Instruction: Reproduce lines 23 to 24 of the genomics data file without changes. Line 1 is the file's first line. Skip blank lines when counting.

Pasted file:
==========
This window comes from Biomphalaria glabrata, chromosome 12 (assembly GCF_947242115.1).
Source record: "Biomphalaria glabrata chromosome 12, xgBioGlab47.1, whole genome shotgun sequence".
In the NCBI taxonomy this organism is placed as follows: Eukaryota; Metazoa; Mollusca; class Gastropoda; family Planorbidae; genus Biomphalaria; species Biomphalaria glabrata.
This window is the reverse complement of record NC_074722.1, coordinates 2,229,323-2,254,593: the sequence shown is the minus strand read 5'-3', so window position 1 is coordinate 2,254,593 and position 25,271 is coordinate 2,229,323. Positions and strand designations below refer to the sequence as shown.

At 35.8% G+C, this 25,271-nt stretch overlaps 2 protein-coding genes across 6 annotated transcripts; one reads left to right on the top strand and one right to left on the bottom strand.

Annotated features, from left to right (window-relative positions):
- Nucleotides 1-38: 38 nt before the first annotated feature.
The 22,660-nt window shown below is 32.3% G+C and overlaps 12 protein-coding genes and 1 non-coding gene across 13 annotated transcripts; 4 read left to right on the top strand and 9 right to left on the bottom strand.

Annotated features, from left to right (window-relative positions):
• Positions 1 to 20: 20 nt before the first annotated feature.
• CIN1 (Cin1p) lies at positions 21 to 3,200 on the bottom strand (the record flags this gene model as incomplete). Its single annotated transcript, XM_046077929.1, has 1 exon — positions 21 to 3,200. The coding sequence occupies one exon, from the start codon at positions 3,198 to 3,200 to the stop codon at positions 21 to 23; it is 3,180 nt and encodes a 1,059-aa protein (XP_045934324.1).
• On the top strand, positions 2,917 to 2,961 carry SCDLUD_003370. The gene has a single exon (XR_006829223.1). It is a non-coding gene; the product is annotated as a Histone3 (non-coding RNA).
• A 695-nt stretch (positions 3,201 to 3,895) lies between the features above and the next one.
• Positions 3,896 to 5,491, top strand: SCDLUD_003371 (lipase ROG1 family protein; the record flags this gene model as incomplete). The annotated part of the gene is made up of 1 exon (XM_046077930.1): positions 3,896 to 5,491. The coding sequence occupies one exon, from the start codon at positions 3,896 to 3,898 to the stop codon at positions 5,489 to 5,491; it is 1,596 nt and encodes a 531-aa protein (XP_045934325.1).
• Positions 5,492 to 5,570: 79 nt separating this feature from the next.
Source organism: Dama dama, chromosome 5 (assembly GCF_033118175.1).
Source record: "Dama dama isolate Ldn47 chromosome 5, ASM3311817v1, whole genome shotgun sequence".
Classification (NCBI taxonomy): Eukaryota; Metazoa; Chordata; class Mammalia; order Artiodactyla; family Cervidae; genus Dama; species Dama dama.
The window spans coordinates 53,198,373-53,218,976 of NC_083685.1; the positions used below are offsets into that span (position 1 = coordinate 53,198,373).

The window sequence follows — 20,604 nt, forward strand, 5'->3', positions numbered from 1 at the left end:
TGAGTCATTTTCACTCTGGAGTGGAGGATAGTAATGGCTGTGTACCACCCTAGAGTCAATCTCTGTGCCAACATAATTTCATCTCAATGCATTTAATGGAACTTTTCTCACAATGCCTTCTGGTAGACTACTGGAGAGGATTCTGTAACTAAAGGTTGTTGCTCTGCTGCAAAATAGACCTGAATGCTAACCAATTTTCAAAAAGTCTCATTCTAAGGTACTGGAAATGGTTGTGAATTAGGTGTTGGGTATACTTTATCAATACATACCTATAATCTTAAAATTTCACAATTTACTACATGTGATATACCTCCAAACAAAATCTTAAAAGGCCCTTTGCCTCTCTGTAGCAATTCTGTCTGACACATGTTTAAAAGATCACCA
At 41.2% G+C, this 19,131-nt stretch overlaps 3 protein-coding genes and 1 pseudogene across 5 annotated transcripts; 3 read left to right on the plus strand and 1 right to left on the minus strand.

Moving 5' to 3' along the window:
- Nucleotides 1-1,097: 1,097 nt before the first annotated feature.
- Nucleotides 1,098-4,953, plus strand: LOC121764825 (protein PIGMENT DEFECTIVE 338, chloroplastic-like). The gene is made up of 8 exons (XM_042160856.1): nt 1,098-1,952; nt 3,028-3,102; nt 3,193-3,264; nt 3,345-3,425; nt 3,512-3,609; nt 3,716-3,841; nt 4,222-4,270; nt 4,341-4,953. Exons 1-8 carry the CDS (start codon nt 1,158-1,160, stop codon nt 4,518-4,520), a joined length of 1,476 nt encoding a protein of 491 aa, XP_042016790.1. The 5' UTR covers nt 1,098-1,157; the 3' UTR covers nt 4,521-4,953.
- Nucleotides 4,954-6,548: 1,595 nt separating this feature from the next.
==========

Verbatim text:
Moving 5' to 3' along the window:
- Nucleotides 1-1,097: 1,097 nt before the first annotated feature.